There is a disturbing disparity in the risks that mothers face during pregnancy and childbirth. According to a study by the Centers for Disease Control and Prevention (CDC), African-American women in the U.S. are more than 3 times as likely to die from pregnancy-related problems than white women.
A separate study from 2014 found African-American mothers are twice as likely to suffer severe long-term health problems as a result of giving birth. Dr. Elizabeth Howell, an OB-GYN at Mount Sinai Hospital in New York City, published a study in 2016 that found Latina mothers also faced a higher risk of pregnancy-related death or disease when compared with white mothers.
When mothers are at risk before, during, and after birth, so too are their babies. Complications during birth can lead to birth injuries such as cerebral palsy, Erb’s palsy, and other physical and neurological damage.
The findings of recent studies have rightly raised questions as to why and how there is such a big health disparity between women of color and white mothers. Already, 2 democratic presidential candidates — Andrew Yang and Bernie Sanders — have mentioned the statistics at campaign events and debates. The findings also put hard data on a trend that communities of color have experienced for decades.
Birth Risk: Why the Disparity?
Attempting to explain the numbers, researchers first looked at individual neighborhoods and hospitals, but they found the risk disparity between African-American and white mothers often existed within the same maternity ward.
Adjusting for socio-demographic and hospital details, however, researchers still found that the risk of maternal mortality was highest at hospitals with predominantly African-American patients.
This trend may point to at least a partial explanation: African-American women are more than twice as likely to live in poverty than white women, and poverty is associated with higher rates of maternal mortality for all women. Increasingly, the data point to a complex web of problems that combine to undermine the health outcomes of African-American, Latina, and patients of color.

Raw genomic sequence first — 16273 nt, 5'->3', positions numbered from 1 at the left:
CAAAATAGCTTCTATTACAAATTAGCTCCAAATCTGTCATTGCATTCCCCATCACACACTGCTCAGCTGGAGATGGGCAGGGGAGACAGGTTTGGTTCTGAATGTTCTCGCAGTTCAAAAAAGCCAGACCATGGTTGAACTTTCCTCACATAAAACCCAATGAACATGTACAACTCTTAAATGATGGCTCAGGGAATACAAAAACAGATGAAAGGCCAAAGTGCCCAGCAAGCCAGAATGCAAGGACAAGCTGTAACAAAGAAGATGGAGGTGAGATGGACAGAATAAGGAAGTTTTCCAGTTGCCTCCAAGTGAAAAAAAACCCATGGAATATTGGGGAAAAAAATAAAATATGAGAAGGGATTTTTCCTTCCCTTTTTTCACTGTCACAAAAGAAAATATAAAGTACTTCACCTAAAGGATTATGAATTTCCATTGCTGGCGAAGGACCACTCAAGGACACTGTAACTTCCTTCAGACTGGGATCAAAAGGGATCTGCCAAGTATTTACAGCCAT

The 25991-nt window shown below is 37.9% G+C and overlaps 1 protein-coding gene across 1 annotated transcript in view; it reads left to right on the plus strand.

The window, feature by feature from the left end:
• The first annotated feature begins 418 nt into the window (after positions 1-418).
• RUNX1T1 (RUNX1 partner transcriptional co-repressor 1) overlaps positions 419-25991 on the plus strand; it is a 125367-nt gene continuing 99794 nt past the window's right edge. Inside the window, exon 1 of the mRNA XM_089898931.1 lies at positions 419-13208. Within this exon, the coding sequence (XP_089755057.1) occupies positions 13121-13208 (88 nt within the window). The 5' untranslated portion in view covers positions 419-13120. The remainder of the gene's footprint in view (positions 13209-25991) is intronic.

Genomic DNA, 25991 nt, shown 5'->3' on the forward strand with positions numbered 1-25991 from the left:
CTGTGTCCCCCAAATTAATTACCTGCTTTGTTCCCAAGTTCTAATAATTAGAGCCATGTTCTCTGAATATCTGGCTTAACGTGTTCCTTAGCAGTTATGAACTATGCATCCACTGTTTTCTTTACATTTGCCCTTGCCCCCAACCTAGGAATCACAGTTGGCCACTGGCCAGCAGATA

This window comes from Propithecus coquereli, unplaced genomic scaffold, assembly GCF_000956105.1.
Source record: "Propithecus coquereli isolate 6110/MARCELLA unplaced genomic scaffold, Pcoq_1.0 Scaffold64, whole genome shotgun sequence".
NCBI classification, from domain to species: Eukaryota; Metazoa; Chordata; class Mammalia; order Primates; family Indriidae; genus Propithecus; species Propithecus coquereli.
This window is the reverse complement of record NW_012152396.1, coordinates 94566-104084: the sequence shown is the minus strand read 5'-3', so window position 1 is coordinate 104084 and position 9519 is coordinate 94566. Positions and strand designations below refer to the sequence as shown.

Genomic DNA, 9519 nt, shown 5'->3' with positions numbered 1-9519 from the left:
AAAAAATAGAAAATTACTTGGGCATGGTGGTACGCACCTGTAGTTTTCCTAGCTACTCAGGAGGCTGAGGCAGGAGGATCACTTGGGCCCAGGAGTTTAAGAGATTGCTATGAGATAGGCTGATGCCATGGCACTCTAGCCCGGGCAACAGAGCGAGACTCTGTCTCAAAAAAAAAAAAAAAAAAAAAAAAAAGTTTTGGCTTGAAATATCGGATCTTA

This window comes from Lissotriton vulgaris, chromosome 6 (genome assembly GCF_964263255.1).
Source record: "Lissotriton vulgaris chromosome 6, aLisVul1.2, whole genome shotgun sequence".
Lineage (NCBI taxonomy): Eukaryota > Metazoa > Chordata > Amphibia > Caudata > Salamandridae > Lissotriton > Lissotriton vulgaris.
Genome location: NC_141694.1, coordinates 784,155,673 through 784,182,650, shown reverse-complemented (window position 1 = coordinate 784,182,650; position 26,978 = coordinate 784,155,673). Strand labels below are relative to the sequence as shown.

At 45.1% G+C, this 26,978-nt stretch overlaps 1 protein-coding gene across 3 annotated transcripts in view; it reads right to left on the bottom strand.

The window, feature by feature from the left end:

CDC Asks: Is Health Care Racially Biased?
The CDC and other agencies have called for more research into discriminatory factors that may lead to divergent health outcomes. The U.S. Department of Health and Human Services (HHS), for example, issued a report citing residential segregation as another possible factor. That report focused on healthcare access based on geographical location as the determinant of the social and economic resources that individuals, families, and communities have access to.
Emily Petersen, a medical officer at the CDC’s Division of Reproductive Health, said in a report summary:
“These disparities are devastating for families and communities and we must work to eliminate them. There is an urgent need to identify and evaluate the complex factors contributing to these disparities and to design interventions that will reduce preventable pregnancy-related deaths.”
Researchers have also looked into whether or not different types of insurance may be a factor. Some past studies have shown a link between Medicaid and poorer health outcomes. One report published by the Center for Reproductive Rights quoted an anonymous African-American mother in Mississippi who struggled to find Medicaid providers in her area. The Medicaid OB/GYN she eventually found turned out to be cold and judgmental.
“I didn’t want him to deliver my last baby, but I didn’t have a choice; he was the only doctor because I was high risk,” she said. “There was only one Medicaid provider that would treat me. His whole thing with me was, ‘you’re a teenager who’s pregnant, so I’m just going to be very stern with you because I feel like that’s how I have to deal with you.’”
The Need for New Legislation Free of Bias
Stories like the one above have in some states inspired African-American lawmakers to introduce legislation that aims to address biases in healthcare services, and to extend Medicaid for postpartum care.
The fact that there is such a difference in healthcare between African-American and white communities it not a new discovery, but data that show these disparities in such stark contrast can have a major impact.
In a recent opinion column for The Hill, Tracey Lewis-Elligan, an associate professor and chair of the Department of Sociology at DePaul University, detailed how African-American women and allies are working to elevate the conversation and change the narrative around what is possible in seeking greater healthcare equity.
“To be sure, racism, sexism and classism will persist,” she writes. “Still, it will take building on the legacy of African-American activism, organizing resources and philanthropy, and working with allies to avoid a stalled [reproductive] revolution.”